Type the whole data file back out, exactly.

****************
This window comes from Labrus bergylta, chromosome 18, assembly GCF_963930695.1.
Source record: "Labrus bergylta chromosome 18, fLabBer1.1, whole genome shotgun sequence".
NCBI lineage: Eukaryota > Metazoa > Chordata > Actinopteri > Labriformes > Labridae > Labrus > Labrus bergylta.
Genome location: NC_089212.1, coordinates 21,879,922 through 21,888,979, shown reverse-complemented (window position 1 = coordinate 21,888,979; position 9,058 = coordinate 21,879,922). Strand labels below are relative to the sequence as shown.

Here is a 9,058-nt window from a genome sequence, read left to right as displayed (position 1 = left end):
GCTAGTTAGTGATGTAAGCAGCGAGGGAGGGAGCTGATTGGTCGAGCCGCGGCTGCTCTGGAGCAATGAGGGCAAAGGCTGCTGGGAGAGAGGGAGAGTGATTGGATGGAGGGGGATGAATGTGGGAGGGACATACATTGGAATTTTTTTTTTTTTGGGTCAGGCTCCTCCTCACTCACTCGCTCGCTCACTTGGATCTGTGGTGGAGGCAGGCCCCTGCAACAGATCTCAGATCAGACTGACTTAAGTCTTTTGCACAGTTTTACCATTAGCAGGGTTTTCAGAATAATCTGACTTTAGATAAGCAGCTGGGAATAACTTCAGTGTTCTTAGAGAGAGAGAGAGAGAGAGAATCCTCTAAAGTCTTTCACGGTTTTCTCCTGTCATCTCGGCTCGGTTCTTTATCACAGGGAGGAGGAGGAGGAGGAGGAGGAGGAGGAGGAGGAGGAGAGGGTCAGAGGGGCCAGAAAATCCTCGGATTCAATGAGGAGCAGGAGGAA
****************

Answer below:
This window comes from Labrus bergylta, chromosome 18, assembly GCF_963930695.1.
Source record: "Labrus bergylta chromosome 18, fLabBer1.1, whole genome shotgun sequence".
NCBI lineage: Eukaryota > Metazoa > Chordata > Actinopteri > Labriformes > Labridae > Labrus > Labrus bergylta.
Genome location: NC_089212.1, coordinates 21,879,922 through 21,888,979, shown reverse-complemented (window position 1 = coordinate 21,888,979; position 9,058 = coordinate 21,879,922). Strand labels below are relative to the sequence as shown.

Here is a 9,058-nt window from a genome sequence, read left to right as displayed (position 1 = left end):
GCTAGTTAGTGATGTAAGCAGCGAGGGAGGGAGCTGATTGGTCGAGCCGCGGCTGCTCTGGAGCAATGAGGGCAAAGGCTGCTGGGAGAGAGGGAGAGTGATTGGATGGAGGGGGATGAATGTGGGAGGGACATACATTGGAATTTTTTTTTTTTTGGGTCAGGCTCCTCCTCACTCACTCGCTCGCTCACTTGGATCTGTGGTGGAGGCAGGCCCCTGCAACAGATCTCAGATCAGACTGACTTAAGTCTTTTGCACAGTTTTACCATTAGCAGGGTTTTCAGAATAATCTGACTTTAGATAAGCAGCTGGGAATAACTTCAGTGTTCTTAGAGAGAGAGAGAGAGAGAGAATCCTCTAAAGTCTTTCACGGTTTTCTCCTGTCATCTCGGCTCGGTTCTTTATCACAGGGAGGAGGAGGAGGAGGAGGAGGAGGAGGAGGAGGAGGAGAGGGTCAGAGGGGCCAGAAAATCCTCGGATTCAATGAGGAGCAGGAGGAA